“In the face of a ruling that jeopardizes many people’s health, we will — within the boundaries of the law — continue to educate the next generation of clinicians and health professionals in reproductive health and also support access to equitable, high-quality, affordable and safe health care for all,” Stanley said in the email. “While much is uncertain in this moment, MSU will remain steadfast in its commitment to creating a healthier, more equitable, more inclusive future.”

State Representative John Damoose praised the Supreme Court’s decision in a statement this morning. 

“This Supreme Court decision is great news for life,” Damoose said. “The people in each state may better protect life, from conception onward. Now, the real work of the pro-life movement is just beginning. We must continue discussing with fellow citizens and elected officials the need to protect babies in the womb and end abortion. 

Damoose encouraged people to continue to defend life and support mothers that are in “desperate” situations. He also expressed displeasure towards the recent injunction.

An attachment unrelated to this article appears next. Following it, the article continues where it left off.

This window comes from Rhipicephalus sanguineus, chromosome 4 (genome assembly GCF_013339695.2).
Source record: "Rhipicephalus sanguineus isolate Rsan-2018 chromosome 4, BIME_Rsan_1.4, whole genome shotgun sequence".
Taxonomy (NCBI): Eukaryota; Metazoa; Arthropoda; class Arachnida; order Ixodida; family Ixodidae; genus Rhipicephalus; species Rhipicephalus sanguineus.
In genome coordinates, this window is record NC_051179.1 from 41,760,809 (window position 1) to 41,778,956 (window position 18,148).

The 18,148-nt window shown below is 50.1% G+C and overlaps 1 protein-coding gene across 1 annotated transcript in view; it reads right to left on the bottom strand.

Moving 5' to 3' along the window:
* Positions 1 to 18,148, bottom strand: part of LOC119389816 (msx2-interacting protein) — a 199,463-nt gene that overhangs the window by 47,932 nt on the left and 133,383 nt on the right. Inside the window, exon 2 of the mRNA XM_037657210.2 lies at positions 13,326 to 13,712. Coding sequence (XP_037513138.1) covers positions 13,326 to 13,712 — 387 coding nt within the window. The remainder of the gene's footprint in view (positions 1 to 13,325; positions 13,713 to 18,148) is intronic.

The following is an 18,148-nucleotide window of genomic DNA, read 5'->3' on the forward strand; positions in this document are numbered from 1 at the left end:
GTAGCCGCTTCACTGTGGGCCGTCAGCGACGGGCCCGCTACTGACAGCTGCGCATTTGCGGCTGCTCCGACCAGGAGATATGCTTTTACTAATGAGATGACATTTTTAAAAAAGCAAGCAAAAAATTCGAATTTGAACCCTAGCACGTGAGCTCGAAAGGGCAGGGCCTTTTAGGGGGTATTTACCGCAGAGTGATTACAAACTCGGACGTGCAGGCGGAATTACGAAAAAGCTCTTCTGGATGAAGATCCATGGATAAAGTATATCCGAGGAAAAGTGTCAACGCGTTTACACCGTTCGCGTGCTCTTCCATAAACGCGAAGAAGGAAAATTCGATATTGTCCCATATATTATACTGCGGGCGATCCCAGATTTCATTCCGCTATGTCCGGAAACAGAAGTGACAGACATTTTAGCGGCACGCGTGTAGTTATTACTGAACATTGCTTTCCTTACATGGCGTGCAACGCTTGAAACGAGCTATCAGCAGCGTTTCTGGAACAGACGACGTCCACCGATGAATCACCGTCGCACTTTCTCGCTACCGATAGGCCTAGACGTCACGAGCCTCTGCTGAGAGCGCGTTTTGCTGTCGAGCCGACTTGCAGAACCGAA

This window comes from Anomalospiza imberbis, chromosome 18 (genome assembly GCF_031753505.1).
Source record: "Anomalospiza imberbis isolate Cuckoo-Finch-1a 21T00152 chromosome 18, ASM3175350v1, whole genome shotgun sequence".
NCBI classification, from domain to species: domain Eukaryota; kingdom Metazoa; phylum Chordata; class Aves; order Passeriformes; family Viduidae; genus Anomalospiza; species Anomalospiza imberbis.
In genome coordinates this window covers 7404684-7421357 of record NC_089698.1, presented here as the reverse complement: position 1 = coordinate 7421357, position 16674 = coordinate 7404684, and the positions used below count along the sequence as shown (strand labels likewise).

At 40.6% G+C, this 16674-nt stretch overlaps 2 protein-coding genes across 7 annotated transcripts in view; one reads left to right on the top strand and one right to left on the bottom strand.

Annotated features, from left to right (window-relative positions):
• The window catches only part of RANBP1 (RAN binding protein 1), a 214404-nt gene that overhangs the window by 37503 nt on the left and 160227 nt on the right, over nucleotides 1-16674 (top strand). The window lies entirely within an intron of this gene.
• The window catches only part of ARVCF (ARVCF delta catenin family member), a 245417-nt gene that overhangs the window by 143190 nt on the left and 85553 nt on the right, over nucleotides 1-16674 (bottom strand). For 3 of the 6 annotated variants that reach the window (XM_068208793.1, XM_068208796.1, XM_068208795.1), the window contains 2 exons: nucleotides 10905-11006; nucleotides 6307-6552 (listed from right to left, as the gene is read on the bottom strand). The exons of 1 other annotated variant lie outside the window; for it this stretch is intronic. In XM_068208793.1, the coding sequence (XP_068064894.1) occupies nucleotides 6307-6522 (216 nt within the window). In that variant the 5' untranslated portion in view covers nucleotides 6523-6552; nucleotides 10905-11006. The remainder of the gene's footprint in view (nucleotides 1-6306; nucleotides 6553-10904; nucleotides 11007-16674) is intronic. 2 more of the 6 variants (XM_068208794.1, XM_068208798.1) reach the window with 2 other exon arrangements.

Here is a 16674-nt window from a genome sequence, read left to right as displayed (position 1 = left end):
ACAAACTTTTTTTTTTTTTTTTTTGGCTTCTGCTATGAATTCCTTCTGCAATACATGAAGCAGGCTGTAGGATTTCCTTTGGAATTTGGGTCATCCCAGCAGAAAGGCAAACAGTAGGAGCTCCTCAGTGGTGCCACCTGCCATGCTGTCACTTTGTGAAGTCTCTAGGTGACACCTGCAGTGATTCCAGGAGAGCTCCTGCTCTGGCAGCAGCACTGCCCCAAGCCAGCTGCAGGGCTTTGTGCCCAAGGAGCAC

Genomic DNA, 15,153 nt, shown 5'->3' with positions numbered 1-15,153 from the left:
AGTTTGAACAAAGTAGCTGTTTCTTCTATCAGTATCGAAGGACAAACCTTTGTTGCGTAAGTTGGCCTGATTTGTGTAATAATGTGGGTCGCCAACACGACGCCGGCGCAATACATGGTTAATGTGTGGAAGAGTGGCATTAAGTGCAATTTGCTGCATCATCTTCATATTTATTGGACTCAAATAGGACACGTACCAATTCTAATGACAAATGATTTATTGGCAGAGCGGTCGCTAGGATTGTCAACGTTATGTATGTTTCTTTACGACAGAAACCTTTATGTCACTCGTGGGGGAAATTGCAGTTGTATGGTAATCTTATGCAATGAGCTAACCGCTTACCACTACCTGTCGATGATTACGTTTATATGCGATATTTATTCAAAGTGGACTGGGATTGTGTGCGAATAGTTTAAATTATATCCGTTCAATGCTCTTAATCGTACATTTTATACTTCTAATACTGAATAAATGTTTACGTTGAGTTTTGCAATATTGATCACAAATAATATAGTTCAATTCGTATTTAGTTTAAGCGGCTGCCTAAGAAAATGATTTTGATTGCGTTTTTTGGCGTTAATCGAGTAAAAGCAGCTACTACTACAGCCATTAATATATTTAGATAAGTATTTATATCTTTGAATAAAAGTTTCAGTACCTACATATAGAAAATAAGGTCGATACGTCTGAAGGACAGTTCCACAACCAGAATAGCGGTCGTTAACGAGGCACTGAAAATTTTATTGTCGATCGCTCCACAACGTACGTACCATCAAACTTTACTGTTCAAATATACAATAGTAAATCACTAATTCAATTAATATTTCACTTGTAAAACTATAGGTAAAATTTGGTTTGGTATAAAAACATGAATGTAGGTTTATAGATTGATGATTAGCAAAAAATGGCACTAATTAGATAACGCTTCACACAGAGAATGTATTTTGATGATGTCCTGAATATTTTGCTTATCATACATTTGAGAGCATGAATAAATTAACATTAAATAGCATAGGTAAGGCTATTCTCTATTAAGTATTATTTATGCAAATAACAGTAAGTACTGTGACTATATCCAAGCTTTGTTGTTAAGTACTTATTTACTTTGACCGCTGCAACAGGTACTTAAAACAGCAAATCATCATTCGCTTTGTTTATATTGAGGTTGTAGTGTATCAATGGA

“Michigan provides solid protections for pre-born babies, and my colleagues and I will defend our pro-life policies from baseless legal challenges,” Damoose said. “State judges should follow the Supreme Court justices’ lead and follow the Michigan Constitution as written.”

Protect Life Michigan Spokeswoman Christen Pollo said that anti-abortion organizations have been waiting 50 years for the decision that came today. She warned of the efforts to keep abortion legal in Michigan.

“We are grateful to see the fall of Roe in the height of our efforts to stop the anything-goes abortion amendment,” Pollo said in an email statement. “We have been preparing to protect Michigan’s 1931 abortion law for this very moment.”

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Reproductive Freedom For All, or RFFA introduced a ballot initiative that would amend the Michigan Constitution to give residents the “fundamental right to reproductive freedom.” It aims to allow residents to make reproductive health decisions without any political interference.

Pollo said the organization will continue to educate residents on the “consequences” of the amendment being passed and why they should not vote for its approval.

“The anything-goes RFFA abortion amendment is working to add a right to abortion in our state constitution that would allow abortion for anyone, anytime, anywhere, and anyway,” Pollo said in the statement. “We will continue to educate until every corner of Michigan knows the dangers of the anything-goes abortion amendment.”

Though abortion rights have been rescinded at the Supreme Court level, tensions are still high in Michigan as the future of abortion rights remains uncertain. Local anti-abortion and abortion-rights groups are expected to hold a demonstration at the State Capitol on Friday afternoon.